Reliving Landenberg’s Rich History
The village of Landenberg has seen many enterprising characters settling in the region once inhabited by the Lenni-Lenape Indians. William Penn directed surveyor Henry Hollingsworth to lay out a plot of land for Penn’s children in 1699. From an original plan of 35,000 acres, William Penn, Jr. received a patent for his land in May 1706. Approximately 8,913 acres of this plot became New Garden Township. A lovely area with abundant wildlife, it lies within the drainage of two watersheds—White Clay Creek and Red Clay Creek. The slope of the land led settlers to build dams and later mills along the creeks and smaller streams. White Clay Creek supported sawmills and gristmills, a woolen mill, a cotton processing factory, and many other establishments.
New Garden Township attracted many settlers from Europe. James McClurg of Stranraer, Scotland, had at least two sons who came to America in the early 1700s. According to family historian William T. McClurg, one of James’s grandsons, Dr. James McClurg, was born in Hampton, VA, in 1746, graduated at the age of 16 from William & Mary College, and later earned his M.D. at the University of Edinburgh. He was urged to move to London, but didn’t due to his strong sympathies for the American colonists. Instead, he was appointed a member of the Federal convention meeting in Philadelphia to frame the Constitution, and though he died before its final adoption, his family received a grant of land for his services during the American Revolution. Another of James McClurg’s grandsons, John Russell McClurg, graduated from Jefferson Medical College, practiced medicine in Landenberg until 1858, and then was commissioned during the Civil War as a surgeon in the U.S. Volunteers.
A large white structure just off of Route 41 was once the residence of a craftsman who helped tell time. Isaac Jackson—a premier clock maker—lived there for over 40 years, making tall “grandfather-style” clocks. Born near West Grove in 1734, Jackson was an apprentice of master clockmaker John Wood, Sr. of Philadelphia. In 1762, Isaac’s father William, deeded him 200 acres in New Garden Township. Isaac began producing elegant clocks that were sold throughout the region. A number of Jackson clocks are owned by Chester County families and, after more than 200 years, continue to tell time today.
As merchants increasingly utilized the potential of the nearby streams, the area gained importance due to its large woolen mills—notably one owned by Martin Landenberger. Landenberger emigrated from Germany in 1832 and settled in Philadelphia. Interested in the weaving industry, he later purchased the Chandlerville and Laurel Mills in 1864. He was quite successful, employing a total of 1,000 people. Due to his significant influence, the town was named after him. Jim Lund followed in his tracks, coming to the United States in 1868. Lund became an expert weaver for the Scheppers Brothers in Philadelphia. In 1878, he moved to Landenberg and worked in the woolen mills of Landenberg & Co. After the operation entered bankruptcy, Lund purchased the mills. Under his management, the Lund Woolen Mills became the most important manufacturing establishment in the area. Its worsted yarns were distributed in markets throughout the country.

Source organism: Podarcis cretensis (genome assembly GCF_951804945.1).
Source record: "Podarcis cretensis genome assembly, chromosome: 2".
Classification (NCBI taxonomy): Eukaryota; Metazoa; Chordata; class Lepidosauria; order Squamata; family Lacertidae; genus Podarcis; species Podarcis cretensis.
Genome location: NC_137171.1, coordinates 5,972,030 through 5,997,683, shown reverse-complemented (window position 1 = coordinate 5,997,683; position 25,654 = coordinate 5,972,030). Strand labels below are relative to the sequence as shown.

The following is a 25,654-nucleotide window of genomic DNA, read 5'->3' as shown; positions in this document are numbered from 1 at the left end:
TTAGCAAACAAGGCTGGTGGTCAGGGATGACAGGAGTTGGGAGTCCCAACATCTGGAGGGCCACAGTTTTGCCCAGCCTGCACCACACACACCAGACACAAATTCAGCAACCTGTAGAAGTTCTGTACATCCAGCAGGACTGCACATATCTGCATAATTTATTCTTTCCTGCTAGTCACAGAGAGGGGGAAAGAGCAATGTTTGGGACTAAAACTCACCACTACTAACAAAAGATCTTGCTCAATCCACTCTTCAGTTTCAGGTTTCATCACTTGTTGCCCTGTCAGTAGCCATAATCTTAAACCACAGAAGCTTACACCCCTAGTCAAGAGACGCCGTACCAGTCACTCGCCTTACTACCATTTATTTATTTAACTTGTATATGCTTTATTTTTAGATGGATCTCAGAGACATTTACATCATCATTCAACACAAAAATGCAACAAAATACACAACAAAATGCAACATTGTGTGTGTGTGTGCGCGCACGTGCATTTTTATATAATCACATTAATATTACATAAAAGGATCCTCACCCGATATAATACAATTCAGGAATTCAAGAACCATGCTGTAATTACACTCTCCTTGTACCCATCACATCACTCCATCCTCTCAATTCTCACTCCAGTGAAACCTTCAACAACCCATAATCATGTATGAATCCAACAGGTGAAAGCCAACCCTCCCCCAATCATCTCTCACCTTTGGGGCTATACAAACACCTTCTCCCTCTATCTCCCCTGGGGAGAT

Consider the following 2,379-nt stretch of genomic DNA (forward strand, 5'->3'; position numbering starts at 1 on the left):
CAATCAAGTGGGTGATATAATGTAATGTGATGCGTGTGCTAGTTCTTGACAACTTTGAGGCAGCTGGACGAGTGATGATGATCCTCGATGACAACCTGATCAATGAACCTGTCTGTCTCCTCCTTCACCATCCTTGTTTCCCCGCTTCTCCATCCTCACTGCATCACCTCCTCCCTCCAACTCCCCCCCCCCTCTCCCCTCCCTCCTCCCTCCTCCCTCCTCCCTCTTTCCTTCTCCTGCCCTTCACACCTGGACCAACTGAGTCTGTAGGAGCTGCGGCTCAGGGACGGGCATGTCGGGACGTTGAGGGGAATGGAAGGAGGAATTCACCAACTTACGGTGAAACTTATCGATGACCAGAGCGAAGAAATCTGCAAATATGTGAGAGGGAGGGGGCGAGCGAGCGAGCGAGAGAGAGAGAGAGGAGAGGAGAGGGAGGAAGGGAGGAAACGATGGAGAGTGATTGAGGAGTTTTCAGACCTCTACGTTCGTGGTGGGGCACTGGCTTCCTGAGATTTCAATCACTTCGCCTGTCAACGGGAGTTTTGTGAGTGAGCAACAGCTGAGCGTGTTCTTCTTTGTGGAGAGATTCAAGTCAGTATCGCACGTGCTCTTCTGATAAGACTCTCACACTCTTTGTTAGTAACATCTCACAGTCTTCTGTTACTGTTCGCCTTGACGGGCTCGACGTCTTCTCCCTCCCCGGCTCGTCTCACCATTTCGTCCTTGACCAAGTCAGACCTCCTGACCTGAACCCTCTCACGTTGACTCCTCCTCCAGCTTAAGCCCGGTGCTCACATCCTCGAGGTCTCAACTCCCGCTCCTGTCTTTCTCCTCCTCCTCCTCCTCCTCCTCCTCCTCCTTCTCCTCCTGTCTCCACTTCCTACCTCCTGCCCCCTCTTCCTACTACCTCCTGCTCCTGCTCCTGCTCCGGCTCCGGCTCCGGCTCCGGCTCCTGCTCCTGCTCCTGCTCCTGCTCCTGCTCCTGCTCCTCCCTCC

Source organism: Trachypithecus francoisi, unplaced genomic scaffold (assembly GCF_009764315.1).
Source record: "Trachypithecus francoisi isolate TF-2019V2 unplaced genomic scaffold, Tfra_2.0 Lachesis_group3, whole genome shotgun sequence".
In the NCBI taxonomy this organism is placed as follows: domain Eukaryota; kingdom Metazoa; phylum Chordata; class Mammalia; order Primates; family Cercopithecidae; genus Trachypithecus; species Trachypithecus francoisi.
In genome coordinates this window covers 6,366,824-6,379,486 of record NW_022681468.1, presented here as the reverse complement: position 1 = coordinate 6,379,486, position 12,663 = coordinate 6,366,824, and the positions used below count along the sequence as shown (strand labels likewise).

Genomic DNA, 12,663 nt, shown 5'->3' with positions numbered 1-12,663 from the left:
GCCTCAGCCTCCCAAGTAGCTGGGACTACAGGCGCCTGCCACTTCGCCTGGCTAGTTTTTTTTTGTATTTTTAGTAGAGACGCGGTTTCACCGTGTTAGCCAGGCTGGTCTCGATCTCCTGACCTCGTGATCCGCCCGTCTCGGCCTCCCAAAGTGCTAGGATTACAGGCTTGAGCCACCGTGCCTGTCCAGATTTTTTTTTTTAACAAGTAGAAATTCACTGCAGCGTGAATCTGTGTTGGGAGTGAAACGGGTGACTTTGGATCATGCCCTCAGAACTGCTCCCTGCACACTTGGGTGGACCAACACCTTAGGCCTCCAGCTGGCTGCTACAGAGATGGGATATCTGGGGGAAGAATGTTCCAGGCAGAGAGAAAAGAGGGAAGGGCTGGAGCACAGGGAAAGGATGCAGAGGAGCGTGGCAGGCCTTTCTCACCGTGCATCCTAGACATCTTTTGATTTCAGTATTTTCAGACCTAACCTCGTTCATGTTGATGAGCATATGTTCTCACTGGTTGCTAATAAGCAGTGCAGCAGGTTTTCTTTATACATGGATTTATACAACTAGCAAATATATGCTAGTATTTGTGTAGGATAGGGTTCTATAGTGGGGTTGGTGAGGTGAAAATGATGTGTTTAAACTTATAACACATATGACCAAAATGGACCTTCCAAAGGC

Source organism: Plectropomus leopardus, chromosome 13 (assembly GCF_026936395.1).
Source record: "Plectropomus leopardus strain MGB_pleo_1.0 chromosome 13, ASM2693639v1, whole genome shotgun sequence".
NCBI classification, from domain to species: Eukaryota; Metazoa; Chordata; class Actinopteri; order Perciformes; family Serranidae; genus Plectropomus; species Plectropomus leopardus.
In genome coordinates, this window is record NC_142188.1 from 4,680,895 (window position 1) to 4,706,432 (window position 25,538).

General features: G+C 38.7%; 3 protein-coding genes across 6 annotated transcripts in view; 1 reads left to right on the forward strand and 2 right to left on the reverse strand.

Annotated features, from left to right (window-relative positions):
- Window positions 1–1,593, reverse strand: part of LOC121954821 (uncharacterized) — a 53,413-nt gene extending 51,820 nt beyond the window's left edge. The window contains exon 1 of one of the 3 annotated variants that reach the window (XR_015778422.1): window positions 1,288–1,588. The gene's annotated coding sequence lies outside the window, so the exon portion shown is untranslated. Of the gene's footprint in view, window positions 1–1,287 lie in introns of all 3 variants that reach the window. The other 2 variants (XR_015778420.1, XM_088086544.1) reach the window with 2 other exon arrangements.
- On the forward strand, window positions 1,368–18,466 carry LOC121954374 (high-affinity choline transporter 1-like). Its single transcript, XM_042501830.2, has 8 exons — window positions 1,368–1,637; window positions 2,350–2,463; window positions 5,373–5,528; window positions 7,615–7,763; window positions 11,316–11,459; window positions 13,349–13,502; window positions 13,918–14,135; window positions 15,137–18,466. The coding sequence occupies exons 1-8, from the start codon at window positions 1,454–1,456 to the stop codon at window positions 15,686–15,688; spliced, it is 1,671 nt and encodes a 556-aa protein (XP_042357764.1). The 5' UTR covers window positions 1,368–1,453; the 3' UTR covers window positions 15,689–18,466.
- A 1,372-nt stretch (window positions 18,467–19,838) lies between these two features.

Boyd’s Business Directory reported Landenberg’s population at 414 in 1882, growing to 1,000 by the year 1900. Hiram Hall Storey was a merchant who also served as the town’s postmaster. His dry goods store had a sign hanging out front proudly proclaiming “This is the place—best goods, lowest prices.” The establishment was so successful, Storey opened a second one in Hockessin, Delaware. He eventually turned the business over to his son-in-law William from another prosperous family, the Mendenhalls. The Storey homestead was near the Landenberg Hotel, which was built for Ezra Lund in 1874. The hotel saw an assortment of wild characters come through the doors. It was rumored to be operated as the town brothel and later was turned into a match factory. The hotel and the store still stand today, with the hotel now housing private businesses.
Due to its peaceful solitude, people enjoyed living in and around Landenberg. Rustic structures built back then blended with the bucolic countryside, including a covered bridge built over White Clay Creek in 1856 and later replaced in 1871 by an arched iron structure. In 1898, a Pratt Pony Truss Bridge manufactured by Phoenixville Iron Works was built over the creek. The new bridge included a unique cantilevered walkway, its 18-foot width allowing for teams of horses to pass, along with room for a newfound contraption—the automobile. The Landenberg Bridge was placed on the National Register of Historic Places in 1988, but in March 2010, the Pennsylvania Historical and Museum Commission ruled that recent structural changes diminished its significance and removed it from the list.
Today, the town’s rich heritage still radiates through the streets as one of the most prosperous metropolises in the history of Chester County. Stop in the Landenberg General Store where you can see photographs from the past. Stand in front of the old hotel as the weathered sign still clings to the Victorian-era structure. The village of Landenberg was, and still is, home to a handful of innovative and cutting-edge characters and businesses.
Gene Pisasale is an author based in Kennett Square, Pa. He’s written five books and conducts a lecture series based on local historical topics. “The Forgotten Star,” his latest work, focuses on the War of 1812 and true-life mysteries surrounding an American icon—the Star-Spangled Banner. Visit him at www.GenePisasale.com; contact him via email at Gene@GenePisasale.com.